Of course, Laurent and Ruffalo’s performances really help ensure the law enforcement side of the story is likeable (they don’t have a lot of chemistry, but they’re charming people), while the magician characters are so grotesquely smug that it’s nearly impossible to care about their Robin Hood-inspired crusade. I can’t imagine this problem will get any better with the proposed sequel. The characters are written this way, though, which means my annoyance is actually proof of the strength of the performances. Leterrier has worked with some great casts, including Edward Norton, Ralph Fiennes, and Liam Neeson, but he tends to get better results out of character actor types, like Tim Blake Nelson, Tim Roth, and Bob Hoskins. Now You See Me features a particularly impressive cast, including Oscar nominees (Ruffalo and Jesse Eisenberg), Oscar winners (Morgan Freeman and Michael Caine), should’ve-been nominee (Mélanie Laurent for Inglourious Basterds), and, of course, character actors (Woody Harrelson and Michael Kelly). Everyone appears to be having fun, which might explain how the producers were able to assemble such a strong cast in the first place. With the exception of the one major chase scene, most of the film is built around a series of actor interactions and big, ‘important’ speeches – the kind of stuff actors adore.

Now You See Me

Video


Now You See Me was shot in 35mm and is presented here in 2.40:1, 1080p HD video. As I mentioned in the ‘feature’ section of the review, Leterrier and dual cinematographers Mitchell Amundsen and Larry Fong shoot the film to appear very stylized. The 35mm look has been altered via digital gradation, so the image is smooth and mostly grain-free (there are some ghosting effects on the camera movements during darker scenes that remind me of similar problems that I have seen on film’s shot with Panavision Genesis HD cameras). Details are reasonably crisp, though the film’s look is not super sharp. Now You See Me is also a very high contrast film, including deep, flat blacks and blooming, soft light whites (the whites that aren’t actually light blues…), neither of which are particularly conducive to a sharp experience. Still, the image is plenty clear without any notable compression noise. The palette is a variation on the old orange & teal standby with a richer blue standing in for the teal and more of a yellow standing in for the orange. The look isn’t nearly as extreme as many other recent movies with digital colour timing, but it’s certainly an unnatural look. These colours are very strong and well-separated, even along the fuzzier, out-of-focus background edges.

Now You See Me

Audio


This Blu-ray comes fitted with a suitably subtle DTS-HD Master Audio 7.1 soundtrack. Leterrier and his sound designers take pains to find as much aural immersion and directional movement as they can from what is a generally dialogue-driven film. This isn’t a particularly aggressive mix, but it is a very warm, naturalistic, and busy one. The immersive effects are at their most lively during the illusion sequences. These involve a lot of dynamic, swishy, abstract ‘magic’ noise, along with audience walla and echo on the character dialogue. There’s also a punchy, heavily directionally-enhanced foot chase through Mardi Gras, followed by a knock-down, drag-out fight (that includes magic tricks) and a nice, loud car chase across the streets of New York. The film’s score is provided by workhorse composer Brian Tyler, who takes a horn and drum heavy, generically ‘wondrous’ approach to the symphonic and electronic-infused music. The score fills the void created by the mix’s natural slant and gives the stereo and surround speakers plenty to do. The music sits quietly beneath the dialogue during the quieter moments and bursts out into a nice set of stereo walls during the actiony moments.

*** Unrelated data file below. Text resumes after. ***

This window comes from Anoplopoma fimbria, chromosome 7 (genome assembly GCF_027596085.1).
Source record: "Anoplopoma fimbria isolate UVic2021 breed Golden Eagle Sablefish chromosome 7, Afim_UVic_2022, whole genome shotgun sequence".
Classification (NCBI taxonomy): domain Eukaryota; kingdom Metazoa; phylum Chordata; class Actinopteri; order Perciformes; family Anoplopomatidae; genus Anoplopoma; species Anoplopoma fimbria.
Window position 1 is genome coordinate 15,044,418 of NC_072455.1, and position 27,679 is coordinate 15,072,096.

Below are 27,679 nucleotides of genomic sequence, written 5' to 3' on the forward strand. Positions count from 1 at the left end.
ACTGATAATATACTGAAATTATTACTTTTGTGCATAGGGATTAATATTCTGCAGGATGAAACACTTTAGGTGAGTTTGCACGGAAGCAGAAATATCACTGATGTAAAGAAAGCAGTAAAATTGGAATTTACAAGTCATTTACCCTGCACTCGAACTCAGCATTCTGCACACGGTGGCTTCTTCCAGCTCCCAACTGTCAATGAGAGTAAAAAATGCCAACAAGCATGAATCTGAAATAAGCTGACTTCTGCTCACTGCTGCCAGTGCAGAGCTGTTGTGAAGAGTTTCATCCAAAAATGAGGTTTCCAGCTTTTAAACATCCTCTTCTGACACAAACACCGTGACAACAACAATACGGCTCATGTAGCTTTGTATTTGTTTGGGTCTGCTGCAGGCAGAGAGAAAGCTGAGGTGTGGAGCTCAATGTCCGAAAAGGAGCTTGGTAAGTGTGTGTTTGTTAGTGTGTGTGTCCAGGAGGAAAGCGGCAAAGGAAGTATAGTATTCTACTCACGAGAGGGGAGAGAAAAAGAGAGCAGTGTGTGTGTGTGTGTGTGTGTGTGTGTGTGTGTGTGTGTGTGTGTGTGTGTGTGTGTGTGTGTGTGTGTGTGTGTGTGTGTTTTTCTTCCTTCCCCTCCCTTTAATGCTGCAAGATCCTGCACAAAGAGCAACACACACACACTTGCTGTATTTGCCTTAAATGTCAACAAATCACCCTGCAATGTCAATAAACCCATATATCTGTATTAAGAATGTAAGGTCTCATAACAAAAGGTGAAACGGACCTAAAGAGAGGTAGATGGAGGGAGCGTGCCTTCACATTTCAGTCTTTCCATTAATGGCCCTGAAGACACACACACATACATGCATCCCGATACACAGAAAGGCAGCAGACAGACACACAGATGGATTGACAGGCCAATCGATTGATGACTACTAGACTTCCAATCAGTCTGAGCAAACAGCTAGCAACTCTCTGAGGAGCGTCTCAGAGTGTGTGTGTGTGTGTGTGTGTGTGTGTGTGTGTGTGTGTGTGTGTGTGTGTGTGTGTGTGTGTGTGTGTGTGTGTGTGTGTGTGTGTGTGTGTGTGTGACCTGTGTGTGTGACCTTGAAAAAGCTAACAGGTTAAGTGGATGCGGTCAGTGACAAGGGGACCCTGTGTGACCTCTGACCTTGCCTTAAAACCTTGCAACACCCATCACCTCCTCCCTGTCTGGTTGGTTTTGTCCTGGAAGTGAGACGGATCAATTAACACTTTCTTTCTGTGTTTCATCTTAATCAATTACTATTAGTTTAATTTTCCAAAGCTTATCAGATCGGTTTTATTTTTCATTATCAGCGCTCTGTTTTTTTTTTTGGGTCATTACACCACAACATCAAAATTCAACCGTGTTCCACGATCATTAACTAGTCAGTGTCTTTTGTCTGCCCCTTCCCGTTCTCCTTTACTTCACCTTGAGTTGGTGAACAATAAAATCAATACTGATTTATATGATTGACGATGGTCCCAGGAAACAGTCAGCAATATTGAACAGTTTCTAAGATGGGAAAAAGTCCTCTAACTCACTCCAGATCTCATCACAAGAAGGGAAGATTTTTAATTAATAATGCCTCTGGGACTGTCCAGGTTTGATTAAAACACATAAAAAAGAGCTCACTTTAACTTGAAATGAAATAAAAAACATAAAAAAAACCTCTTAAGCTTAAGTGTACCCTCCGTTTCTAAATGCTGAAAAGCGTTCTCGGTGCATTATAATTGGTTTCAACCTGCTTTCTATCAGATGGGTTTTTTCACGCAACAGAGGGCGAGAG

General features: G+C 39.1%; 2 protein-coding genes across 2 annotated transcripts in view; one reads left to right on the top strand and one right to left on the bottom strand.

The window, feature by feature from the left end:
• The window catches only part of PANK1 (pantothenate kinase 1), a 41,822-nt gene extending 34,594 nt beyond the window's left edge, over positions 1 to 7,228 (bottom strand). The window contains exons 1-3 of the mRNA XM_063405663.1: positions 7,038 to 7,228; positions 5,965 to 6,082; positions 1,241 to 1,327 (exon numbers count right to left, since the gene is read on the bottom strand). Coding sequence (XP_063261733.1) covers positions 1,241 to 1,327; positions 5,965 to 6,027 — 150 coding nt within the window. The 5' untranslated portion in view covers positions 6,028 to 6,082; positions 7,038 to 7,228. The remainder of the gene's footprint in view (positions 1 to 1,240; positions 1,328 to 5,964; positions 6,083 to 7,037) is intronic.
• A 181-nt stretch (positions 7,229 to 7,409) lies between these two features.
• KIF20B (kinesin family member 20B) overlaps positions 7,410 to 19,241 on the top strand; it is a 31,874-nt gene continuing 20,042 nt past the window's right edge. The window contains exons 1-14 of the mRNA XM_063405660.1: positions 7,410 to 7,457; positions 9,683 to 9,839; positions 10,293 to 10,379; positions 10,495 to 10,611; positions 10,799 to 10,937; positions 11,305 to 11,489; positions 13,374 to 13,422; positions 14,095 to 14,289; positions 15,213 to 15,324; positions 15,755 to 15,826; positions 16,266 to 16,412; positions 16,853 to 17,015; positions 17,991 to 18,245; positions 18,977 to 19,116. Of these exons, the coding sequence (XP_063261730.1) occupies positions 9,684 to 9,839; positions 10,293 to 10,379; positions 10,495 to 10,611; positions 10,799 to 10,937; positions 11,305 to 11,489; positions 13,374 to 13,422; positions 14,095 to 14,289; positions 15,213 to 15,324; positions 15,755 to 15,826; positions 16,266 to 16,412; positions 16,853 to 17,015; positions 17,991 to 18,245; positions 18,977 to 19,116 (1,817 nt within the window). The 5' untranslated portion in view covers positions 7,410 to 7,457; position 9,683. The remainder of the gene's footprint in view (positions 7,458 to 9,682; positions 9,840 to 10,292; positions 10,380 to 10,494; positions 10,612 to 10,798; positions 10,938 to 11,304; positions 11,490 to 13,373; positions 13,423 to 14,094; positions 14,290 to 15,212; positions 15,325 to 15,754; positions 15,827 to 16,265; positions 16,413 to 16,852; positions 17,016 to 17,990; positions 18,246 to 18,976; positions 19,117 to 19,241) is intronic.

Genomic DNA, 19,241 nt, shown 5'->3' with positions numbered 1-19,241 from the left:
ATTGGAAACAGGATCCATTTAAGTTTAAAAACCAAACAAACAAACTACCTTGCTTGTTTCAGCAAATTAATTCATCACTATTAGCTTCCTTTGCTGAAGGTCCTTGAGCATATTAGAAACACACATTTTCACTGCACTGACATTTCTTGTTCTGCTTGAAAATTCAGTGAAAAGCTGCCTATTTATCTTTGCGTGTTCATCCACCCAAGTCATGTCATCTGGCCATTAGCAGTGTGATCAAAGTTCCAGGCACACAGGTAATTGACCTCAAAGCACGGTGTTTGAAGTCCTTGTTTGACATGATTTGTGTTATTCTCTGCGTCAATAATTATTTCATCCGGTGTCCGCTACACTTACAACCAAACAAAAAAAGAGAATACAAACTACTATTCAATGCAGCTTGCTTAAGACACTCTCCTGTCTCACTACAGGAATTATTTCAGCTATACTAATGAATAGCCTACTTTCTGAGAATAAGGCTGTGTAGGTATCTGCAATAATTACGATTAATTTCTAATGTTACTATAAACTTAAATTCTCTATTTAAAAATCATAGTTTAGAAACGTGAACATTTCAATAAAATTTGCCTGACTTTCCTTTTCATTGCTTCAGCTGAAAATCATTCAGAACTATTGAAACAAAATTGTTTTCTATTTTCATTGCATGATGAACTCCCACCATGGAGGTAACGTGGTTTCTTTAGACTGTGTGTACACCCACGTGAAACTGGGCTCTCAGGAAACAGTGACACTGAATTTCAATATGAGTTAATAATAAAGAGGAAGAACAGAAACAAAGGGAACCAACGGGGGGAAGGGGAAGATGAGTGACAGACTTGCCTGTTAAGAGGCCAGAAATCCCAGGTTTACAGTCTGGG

Now You See Me

Extras


The extras begin with a commentary track on the theatrical cut with Leterrier and producer Bobby Cohen. The commentators share the load as far as unloading factoids and rattle off quite a bit of production and technical information without too much blank space. The track’s tone is pretty mechanical, which I suppose is valuable in terms of educational value, but isn’t particularly entertaining. Personally, I would’ve preferred fewer stories about overcoming technical difficulties and behind-the-scenes logistical nightmares, and more discussion about constructing the film’s story. I suppose the focus of the commentary may be indicative of the problems in making such a slick yet ultimately empty motion picture. At one point, Leterrier begins to say something about the script (he liked making a movie without any real ‘bad guys’) and is quickly interrupted by Cohen as he makes a point to call Morgan Freeman a great actor. As if we’d never seen Morgan Freeman in a movie before. Again, it’s an informative track on the mechanics of putting together a Hollywood production, but it is not very interesting or entertaining on any sort of critical level.

Up next is Now You See Me Revealed (15:40, HD), a fluffy, but relatively informative behind-the-scenes featurette featuring interviews with producers Cohen, Orci & Kurtzman, writer Riccourt, magic consultant David Kwong, and cast members Morgan Freeman, Mark Ruffalo, Isla Fisher, Dave Franco, Jesse Eisenberg, Melanie Laurent, Woody Harrelson, and Michael Caine. A Brief History of Magic (11:50, HD), an EPK-like look at the magic that inspired the film, hosted by David Kwong. The extras also include a collection of 13 deleted/extended/alternate scenes (some open-matte with incomplete effects and colour grading, 32:00, HD), a teaser, a trailer, and trailers for other Lionsgate releases.

Now You See Me

Overall


I enjoyed Now You See Me a lot more than I expected to. It’s breezy, entertaining, and decently directed by a filmmaker that needed to prove he could work outside of effects-heavy, empty spectacle. It also features a cast that is clearly having a good time with the material (even to the point of elevating some bad dialogue). But, it’s still very shallow, way too long (especially the extended cut included on this Blu-ray), and has a twist ending that is mostly unsupported by the rest of the film. Assuming you’re okay with being frustrated for the sake of entertainment, however, I’ll hesitantly recommend this one. Those folks that have already decided that they’re willing to go along with the film’s shortcomings can look forward to a colourful, slick 1080p transfer and a strong, mostly subtle DTS-HD MA soundtrack. The extras include a so-so commentary track and a couple of fluffy featurettes.

* Note: The images on this page are not representative of the Blu-ray image quality.